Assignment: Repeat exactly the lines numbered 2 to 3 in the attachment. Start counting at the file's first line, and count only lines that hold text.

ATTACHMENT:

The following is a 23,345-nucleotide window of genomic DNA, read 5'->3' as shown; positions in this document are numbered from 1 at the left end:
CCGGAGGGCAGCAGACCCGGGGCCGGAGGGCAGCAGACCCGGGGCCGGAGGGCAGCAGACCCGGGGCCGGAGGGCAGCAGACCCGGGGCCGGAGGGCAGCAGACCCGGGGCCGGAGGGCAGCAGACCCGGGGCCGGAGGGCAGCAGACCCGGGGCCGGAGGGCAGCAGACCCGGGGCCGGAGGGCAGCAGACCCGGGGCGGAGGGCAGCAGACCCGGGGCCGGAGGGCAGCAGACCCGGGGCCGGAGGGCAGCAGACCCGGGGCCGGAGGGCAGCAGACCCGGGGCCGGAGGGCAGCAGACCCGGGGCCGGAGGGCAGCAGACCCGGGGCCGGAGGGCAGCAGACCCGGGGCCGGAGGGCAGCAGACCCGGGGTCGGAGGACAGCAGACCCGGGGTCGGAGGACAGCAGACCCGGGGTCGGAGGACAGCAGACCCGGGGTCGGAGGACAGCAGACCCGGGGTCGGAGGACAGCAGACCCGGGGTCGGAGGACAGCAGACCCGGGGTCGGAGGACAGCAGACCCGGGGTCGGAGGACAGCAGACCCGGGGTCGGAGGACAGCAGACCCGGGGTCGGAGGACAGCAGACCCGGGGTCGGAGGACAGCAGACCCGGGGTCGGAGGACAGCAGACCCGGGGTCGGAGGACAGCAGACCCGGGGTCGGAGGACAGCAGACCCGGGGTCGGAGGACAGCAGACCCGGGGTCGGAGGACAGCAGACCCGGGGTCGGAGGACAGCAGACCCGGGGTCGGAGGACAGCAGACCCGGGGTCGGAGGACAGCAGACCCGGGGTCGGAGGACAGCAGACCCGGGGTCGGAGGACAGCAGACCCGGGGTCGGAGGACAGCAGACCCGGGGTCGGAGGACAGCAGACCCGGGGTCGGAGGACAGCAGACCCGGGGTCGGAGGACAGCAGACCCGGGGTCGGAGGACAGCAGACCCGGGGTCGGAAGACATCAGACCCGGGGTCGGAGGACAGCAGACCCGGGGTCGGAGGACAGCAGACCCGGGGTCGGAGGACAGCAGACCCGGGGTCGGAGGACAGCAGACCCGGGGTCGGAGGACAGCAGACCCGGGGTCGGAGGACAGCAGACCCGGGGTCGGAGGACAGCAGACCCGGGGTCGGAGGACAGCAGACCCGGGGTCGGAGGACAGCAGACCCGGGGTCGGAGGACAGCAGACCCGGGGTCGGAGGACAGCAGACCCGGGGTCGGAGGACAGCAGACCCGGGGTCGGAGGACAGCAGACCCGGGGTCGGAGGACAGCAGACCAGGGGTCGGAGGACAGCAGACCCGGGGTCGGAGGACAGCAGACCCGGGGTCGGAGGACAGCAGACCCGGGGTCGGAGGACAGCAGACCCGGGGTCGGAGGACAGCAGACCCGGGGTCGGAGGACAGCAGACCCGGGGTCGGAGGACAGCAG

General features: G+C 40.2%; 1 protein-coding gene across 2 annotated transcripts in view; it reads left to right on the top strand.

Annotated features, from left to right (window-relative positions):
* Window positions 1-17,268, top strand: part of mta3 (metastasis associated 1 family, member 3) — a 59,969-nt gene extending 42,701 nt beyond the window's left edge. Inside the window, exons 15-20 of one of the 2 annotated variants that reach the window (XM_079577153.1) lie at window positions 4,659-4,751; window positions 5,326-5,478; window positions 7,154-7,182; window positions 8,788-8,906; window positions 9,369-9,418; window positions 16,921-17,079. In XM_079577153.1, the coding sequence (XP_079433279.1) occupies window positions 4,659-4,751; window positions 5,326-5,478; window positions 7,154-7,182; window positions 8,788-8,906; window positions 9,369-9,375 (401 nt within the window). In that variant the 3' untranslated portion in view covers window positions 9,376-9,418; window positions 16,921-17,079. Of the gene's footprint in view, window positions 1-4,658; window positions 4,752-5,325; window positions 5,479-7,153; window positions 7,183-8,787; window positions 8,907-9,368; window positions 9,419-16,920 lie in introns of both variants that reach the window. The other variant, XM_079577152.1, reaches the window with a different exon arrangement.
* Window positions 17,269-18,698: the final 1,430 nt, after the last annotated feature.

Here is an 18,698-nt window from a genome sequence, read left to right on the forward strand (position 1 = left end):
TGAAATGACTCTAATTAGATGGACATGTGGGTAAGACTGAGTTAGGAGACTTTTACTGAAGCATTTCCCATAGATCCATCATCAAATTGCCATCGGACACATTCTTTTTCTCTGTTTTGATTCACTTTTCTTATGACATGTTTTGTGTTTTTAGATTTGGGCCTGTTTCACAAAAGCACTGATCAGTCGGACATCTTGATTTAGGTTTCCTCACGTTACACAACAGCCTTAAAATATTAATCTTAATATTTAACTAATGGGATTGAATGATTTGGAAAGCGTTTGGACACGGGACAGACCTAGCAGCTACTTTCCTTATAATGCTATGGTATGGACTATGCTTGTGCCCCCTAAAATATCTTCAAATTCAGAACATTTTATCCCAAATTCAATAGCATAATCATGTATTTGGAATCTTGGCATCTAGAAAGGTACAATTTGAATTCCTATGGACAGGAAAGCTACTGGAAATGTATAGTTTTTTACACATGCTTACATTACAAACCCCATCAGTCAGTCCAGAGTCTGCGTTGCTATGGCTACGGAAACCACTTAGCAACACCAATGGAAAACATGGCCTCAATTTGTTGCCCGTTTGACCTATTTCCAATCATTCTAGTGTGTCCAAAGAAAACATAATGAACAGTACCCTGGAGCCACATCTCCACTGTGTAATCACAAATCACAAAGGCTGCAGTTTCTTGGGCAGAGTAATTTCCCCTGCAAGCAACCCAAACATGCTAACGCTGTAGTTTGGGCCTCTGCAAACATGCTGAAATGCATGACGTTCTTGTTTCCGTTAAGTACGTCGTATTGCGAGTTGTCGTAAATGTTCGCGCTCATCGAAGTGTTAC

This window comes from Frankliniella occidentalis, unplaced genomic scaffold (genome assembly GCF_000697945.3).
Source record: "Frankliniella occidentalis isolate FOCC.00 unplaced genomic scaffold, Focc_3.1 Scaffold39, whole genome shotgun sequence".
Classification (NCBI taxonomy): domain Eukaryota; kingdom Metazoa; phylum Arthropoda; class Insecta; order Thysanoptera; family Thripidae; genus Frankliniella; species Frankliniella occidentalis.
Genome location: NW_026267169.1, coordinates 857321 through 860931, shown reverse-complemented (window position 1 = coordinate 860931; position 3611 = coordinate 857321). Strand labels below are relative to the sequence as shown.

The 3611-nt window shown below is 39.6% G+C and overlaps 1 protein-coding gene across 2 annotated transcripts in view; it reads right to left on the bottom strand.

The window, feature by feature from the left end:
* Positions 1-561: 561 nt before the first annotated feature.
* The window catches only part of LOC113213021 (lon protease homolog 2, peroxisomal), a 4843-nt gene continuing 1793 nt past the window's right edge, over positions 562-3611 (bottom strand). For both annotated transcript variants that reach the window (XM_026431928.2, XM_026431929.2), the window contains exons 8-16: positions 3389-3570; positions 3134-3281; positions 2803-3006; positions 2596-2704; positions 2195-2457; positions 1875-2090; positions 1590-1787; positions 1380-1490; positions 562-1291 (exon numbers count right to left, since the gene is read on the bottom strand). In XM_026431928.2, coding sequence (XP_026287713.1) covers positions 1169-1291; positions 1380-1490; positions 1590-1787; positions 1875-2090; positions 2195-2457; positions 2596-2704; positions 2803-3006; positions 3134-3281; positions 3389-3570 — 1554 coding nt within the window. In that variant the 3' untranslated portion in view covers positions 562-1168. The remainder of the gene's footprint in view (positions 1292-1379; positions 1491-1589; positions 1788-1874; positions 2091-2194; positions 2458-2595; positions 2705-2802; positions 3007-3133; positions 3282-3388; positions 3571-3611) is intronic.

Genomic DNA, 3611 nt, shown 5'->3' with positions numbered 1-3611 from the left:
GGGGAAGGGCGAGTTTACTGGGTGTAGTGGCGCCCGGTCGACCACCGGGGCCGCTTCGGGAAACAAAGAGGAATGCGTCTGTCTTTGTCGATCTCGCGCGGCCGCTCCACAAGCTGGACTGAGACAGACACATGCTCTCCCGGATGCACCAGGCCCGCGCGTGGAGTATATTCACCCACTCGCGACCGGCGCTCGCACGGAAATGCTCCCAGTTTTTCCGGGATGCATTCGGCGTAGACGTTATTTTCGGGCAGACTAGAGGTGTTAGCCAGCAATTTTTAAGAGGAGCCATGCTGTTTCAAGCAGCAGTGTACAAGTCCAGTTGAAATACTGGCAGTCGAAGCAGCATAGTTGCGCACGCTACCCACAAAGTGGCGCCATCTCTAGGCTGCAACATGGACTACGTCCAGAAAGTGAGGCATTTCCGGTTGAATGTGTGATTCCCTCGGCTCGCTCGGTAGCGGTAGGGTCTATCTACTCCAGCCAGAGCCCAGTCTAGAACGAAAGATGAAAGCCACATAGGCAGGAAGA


CCGGAGGGCAGCAGACCCGGGGCCGGAGGGCAGCAGACCCGGGGCCGGAGGGCAGCAGACCCGGGGCCGGAGGGCAGCAGACCCGGGGCCGGAGGGCAGCAGACCCGGGGCCGGAGGGCAGCAGACCCGGGGCCGGAGGGCAGCAGACCCGGGGCCGGAGGGCAGCAGACCCGGGGCCGGAGGGCAGCAGACCCGGGGCGGAGGGCAGCAGACCCGGGGCCGGAGGGCAGCAGACCCGGGGCCGGAGGGCAGCAGACCCGGGGCCGGAGGGCAGCAGACCCGGGGCCGGAGGGCAGCAGACCCGGGGCCGGAGGGCAGCAGACCCGGGGCCGGAGGGCAGCAGACCCGGGGCCGGAGGGCAGCAGACCCGGGGTCGGAGGACAGCAGACCCGGGGTCGGAGGACAGCAGACCCGGGGTCGGAGGACAGCAGACCCGGGGTCGGAGGACAGCAGACCCGGGGTCGGAGGACAGCAGACCCGGGGTCGGAGGACAGCAGACCCGGGGTCGGAGGACAGCAGACCCGGGGTCGGAGGACAGCAGACCCGGGGTCGGAGGACAGCAGACCCGGGGTCGGAGGACAGCAGACCCGGGGTCGGAGGACAGCAGACCCGGGGTCGGAGGACAGCAGACCCGGGGTCGGAGGACAGCAGACCCGGGGTCGGAGGACAGCAGACCCGGGGTCGGAGGACAGCAGACCCGGGGTCGGAGGACAGCAGACCCGGGGTCGGAGGACAGCAGACCCGGGGTCGGAGGACAGCAGACCCGGGGTCGGAGGACAGCAGACCCGGGGTCGGAGGACAGCAGACCCGGGGTCGGAGGACAGCAGACCCGGGGTCGGAGGACAGCAGACCCGGGGTCGGAGGACAGCAGACCCGGGGTCGGAGGACAGCAGACCCGGGGTCGGAGGACAGCAGACCCGGGGTCGGAGGACAGCAGACCCGGGGTCGGAAGACATCAGACCCGGGGTCGGAGGACAGCAGACCCGGGGTCGGAGGACAGCAGACCCGGGGTCGGAGGACAGCAGACCCGGGGTCGGAGGACAGCAGACCCGGGGTCGGAGGACAGCAGACCCGGGGTCGGAGGACAGCAGACCCGGGGTCGGAGGACAGCAGACCCGGGGTCGGAGGACAGCAGACCCGGGGTCGGAGGACAGCAGACCCGGGGTCGGAGGACAGCAGACCCGGGGTCGGAGGACAGCAGACCCGGGGTCGGAGGACAGCAGACCCGGGGTCGGAGGACAGCAGACCCGGGGTCGGAGGACAGCAGACCAGGGGTCGGAGGACAGCAGACCCGGGGTCGGAGGACAGCAGACCCGGGGTCGGAGGACAGCAGACCCGGGGTCGGAGGACAGCAGACCCGGGGTCGGAGGACAGCAGACCCGGGGTCGGAGGACAGCAGACCCGGGGTCGGAGGACAGCAG

General features: G+C 40.2%; 1 protein-coding gene across 2 annotated transcripts in view; it reads left to right on the top strand.